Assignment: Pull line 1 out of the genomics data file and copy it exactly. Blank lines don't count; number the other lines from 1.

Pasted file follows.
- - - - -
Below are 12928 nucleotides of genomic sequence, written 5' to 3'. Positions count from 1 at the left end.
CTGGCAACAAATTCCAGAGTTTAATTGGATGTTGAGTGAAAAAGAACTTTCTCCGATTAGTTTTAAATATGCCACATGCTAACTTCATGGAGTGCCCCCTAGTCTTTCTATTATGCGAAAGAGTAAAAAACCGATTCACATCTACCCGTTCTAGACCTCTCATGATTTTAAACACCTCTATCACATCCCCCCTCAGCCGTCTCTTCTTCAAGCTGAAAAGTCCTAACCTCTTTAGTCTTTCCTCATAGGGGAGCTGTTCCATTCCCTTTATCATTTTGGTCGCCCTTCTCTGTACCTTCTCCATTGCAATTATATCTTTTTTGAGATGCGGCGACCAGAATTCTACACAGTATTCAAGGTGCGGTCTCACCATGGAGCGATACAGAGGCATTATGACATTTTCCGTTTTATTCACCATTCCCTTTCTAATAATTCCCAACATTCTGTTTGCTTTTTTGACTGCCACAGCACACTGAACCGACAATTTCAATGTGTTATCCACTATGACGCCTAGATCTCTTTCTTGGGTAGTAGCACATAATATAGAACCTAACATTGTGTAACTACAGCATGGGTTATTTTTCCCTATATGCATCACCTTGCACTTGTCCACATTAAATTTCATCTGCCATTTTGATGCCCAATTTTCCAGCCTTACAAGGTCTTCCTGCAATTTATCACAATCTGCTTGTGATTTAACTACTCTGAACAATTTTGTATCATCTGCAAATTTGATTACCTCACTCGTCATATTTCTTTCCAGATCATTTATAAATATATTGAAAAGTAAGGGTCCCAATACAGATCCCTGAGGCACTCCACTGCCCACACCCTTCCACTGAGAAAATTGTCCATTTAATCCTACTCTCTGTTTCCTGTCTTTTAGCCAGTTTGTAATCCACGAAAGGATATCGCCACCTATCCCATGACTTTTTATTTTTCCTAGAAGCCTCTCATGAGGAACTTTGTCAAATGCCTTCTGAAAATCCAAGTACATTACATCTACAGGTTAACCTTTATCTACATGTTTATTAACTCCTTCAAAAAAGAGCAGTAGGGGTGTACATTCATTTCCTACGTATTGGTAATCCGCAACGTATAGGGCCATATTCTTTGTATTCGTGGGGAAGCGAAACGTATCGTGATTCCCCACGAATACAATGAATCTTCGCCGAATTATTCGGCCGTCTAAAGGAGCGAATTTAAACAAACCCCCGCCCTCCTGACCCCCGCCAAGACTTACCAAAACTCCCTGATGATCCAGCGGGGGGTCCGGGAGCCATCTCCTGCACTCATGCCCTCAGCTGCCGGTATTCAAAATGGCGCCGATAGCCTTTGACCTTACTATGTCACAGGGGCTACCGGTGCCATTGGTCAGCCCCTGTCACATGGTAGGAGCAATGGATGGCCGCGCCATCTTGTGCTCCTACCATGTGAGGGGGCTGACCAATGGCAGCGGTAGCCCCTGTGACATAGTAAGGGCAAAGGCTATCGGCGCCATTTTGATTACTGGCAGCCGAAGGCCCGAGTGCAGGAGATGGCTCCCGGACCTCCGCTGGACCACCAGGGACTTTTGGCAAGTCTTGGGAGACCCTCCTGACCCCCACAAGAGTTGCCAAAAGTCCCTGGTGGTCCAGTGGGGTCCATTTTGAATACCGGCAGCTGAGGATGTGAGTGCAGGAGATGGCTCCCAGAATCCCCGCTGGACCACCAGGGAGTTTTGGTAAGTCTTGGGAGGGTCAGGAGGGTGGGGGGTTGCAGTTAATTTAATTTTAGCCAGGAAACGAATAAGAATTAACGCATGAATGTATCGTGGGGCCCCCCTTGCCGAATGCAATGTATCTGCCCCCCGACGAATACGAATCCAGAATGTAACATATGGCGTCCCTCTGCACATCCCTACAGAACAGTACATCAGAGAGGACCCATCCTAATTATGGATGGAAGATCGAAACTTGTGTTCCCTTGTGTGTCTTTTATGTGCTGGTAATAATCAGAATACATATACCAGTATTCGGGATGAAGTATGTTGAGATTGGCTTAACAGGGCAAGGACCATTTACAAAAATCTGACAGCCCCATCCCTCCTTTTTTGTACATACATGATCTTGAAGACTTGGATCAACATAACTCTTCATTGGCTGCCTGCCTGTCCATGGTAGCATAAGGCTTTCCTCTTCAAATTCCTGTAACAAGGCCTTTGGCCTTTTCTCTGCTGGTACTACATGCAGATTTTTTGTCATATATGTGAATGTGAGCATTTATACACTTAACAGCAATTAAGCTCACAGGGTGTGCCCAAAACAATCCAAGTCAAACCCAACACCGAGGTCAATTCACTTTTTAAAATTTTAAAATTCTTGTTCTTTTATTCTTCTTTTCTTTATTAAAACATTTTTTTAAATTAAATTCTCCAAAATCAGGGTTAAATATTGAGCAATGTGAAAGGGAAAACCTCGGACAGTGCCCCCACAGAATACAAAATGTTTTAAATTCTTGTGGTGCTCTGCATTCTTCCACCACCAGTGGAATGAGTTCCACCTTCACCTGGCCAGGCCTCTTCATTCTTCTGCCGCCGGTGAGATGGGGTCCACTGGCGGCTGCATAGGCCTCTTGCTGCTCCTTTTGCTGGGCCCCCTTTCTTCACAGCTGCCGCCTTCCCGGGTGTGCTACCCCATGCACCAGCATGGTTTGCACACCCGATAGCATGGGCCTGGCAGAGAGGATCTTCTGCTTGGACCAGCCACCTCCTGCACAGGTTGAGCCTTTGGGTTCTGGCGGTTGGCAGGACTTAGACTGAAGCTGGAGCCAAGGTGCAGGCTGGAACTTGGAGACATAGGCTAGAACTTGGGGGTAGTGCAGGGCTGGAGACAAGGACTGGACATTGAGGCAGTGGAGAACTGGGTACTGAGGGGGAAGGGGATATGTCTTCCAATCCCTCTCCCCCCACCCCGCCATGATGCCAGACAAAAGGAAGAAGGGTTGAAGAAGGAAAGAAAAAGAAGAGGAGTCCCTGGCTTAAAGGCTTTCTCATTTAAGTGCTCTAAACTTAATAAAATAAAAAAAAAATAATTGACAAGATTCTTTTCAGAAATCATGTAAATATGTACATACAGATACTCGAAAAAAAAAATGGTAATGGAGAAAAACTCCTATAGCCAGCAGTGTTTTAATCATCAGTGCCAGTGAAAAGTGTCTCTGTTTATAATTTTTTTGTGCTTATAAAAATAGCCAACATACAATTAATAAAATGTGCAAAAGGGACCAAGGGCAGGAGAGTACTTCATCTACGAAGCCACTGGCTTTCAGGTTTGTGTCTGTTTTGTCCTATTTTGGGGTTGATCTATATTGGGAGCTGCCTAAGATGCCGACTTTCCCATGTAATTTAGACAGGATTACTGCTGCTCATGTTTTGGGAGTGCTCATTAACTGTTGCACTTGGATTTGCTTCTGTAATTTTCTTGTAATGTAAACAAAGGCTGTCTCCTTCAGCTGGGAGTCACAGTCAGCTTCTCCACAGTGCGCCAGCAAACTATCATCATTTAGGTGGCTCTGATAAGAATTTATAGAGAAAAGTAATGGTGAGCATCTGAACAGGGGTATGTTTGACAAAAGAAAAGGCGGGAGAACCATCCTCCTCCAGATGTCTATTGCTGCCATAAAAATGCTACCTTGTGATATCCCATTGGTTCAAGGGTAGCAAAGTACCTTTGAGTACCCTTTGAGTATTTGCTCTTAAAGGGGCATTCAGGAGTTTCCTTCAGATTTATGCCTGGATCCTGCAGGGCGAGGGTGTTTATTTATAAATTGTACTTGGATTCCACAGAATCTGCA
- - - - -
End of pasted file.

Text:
Below are 12928 nucleotides of genomic sequence, written 5' to 3'. Positions count from 1 at the left end.